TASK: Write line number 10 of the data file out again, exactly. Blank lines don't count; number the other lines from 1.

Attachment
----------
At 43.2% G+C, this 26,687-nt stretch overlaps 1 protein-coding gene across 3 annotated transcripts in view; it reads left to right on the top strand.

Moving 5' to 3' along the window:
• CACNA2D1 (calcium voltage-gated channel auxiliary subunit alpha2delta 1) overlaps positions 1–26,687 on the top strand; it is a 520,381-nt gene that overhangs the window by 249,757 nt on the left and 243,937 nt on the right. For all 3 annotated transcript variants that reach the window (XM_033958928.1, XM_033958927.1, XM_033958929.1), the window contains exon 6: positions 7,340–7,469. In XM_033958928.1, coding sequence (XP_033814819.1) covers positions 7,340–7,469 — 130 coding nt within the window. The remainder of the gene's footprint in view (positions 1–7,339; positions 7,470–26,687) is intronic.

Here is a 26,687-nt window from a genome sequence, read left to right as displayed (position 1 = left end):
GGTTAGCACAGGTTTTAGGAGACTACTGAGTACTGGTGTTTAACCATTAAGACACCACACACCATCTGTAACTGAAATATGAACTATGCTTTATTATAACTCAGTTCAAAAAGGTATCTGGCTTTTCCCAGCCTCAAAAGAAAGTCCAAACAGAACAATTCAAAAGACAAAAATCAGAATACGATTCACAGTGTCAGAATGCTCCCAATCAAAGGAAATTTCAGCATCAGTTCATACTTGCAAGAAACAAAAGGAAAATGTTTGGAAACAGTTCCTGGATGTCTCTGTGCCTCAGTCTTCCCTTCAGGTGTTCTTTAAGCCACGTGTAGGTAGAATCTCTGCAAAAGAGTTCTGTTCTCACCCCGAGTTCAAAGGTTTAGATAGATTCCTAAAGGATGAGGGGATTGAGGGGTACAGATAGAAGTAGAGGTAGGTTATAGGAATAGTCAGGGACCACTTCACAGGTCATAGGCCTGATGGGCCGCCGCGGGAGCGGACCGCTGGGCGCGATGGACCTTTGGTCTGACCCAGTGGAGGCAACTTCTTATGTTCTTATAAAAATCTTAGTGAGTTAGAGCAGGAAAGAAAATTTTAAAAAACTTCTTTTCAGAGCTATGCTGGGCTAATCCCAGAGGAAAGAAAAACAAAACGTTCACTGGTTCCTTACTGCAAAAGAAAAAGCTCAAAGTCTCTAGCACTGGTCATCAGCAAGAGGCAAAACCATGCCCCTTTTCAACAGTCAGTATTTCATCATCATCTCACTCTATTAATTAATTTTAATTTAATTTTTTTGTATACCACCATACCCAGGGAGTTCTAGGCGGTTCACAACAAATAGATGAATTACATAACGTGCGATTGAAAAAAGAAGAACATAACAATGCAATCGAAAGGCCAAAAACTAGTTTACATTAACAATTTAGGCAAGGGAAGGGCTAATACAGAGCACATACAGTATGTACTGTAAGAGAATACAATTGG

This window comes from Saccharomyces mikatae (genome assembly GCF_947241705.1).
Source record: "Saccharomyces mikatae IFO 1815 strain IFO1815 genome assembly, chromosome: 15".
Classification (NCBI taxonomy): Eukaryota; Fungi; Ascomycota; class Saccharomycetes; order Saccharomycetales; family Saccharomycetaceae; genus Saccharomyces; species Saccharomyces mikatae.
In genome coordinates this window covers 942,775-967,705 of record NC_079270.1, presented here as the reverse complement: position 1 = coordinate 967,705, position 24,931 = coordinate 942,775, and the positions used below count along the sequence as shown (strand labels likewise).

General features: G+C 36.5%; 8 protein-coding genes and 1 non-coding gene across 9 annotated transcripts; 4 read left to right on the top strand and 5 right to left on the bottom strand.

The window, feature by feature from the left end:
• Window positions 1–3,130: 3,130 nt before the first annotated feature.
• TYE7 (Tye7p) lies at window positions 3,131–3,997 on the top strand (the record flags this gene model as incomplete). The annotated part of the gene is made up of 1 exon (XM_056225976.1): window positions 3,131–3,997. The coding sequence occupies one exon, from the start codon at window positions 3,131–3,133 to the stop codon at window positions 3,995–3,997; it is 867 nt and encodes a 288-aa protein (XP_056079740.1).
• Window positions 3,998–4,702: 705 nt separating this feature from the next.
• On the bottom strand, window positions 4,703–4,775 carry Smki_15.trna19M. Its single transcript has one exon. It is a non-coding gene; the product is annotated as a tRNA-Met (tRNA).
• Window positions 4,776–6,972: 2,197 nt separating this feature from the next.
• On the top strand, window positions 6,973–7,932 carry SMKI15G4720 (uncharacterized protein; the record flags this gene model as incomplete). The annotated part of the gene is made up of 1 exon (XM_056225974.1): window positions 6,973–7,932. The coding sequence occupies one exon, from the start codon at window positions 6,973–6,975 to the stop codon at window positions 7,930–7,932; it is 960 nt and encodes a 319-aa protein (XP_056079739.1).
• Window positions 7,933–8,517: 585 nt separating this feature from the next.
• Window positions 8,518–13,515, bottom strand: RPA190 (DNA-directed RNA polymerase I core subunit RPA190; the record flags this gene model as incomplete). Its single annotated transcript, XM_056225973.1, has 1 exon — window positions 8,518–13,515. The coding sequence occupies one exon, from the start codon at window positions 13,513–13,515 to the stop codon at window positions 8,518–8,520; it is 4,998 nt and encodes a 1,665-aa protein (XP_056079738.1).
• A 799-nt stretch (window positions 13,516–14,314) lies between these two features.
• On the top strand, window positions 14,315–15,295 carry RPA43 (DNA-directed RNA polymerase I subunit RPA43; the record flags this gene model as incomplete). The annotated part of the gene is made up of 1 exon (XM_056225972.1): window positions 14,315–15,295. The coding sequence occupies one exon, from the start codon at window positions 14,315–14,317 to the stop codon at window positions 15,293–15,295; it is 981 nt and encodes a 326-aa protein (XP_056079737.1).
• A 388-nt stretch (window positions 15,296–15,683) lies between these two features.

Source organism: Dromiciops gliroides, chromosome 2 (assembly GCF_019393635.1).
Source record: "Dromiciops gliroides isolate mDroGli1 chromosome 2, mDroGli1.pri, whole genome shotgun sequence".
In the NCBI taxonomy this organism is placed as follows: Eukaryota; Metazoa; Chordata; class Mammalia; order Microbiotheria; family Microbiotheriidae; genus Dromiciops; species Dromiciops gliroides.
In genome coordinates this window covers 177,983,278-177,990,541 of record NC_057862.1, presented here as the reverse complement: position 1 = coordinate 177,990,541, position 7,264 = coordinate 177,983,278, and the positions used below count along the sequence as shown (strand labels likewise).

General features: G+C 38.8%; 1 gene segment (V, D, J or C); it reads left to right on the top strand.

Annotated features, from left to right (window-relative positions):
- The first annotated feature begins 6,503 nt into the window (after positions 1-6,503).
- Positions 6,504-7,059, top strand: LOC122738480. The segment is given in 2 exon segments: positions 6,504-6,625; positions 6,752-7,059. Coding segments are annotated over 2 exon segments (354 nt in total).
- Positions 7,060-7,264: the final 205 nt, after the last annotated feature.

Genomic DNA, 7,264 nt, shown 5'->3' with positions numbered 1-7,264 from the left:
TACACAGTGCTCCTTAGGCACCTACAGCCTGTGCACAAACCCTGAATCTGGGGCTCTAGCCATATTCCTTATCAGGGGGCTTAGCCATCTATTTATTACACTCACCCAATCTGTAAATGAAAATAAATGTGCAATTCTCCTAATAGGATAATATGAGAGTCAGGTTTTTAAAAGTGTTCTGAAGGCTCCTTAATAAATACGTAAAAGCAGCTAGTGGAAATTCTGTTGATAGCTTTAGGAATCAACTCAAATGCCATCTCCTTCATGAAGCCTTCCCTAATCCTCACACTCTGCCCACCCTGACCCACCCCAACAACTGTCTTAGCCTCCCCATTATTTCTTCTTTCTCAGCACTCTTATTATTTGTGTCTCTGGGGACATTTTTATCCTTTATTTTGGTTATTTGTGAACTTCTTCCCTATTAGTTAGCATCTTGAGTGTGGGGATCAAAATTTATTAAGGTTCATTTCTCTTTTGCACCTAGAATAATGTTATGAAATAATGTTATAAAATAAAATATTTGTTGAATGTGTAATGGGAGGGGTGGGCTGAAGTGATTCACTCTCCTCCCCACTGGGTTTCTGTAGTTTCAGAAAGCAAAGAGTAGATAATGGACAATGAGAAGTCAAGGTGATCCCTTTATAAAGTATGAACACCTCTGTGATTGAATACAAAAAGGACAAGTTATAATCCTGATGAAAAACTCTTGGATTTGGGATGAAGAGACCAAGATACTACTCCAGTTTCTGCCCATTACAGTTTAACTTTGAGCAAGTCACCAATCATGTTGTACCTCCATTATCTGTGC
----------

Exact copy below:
General features: G+C 36.5%; 8 protein-coding genes and 1 non-coding gene across 9 annotated transcripts; 4 read left to right on the top strand and 5 right to left on the bottom strand.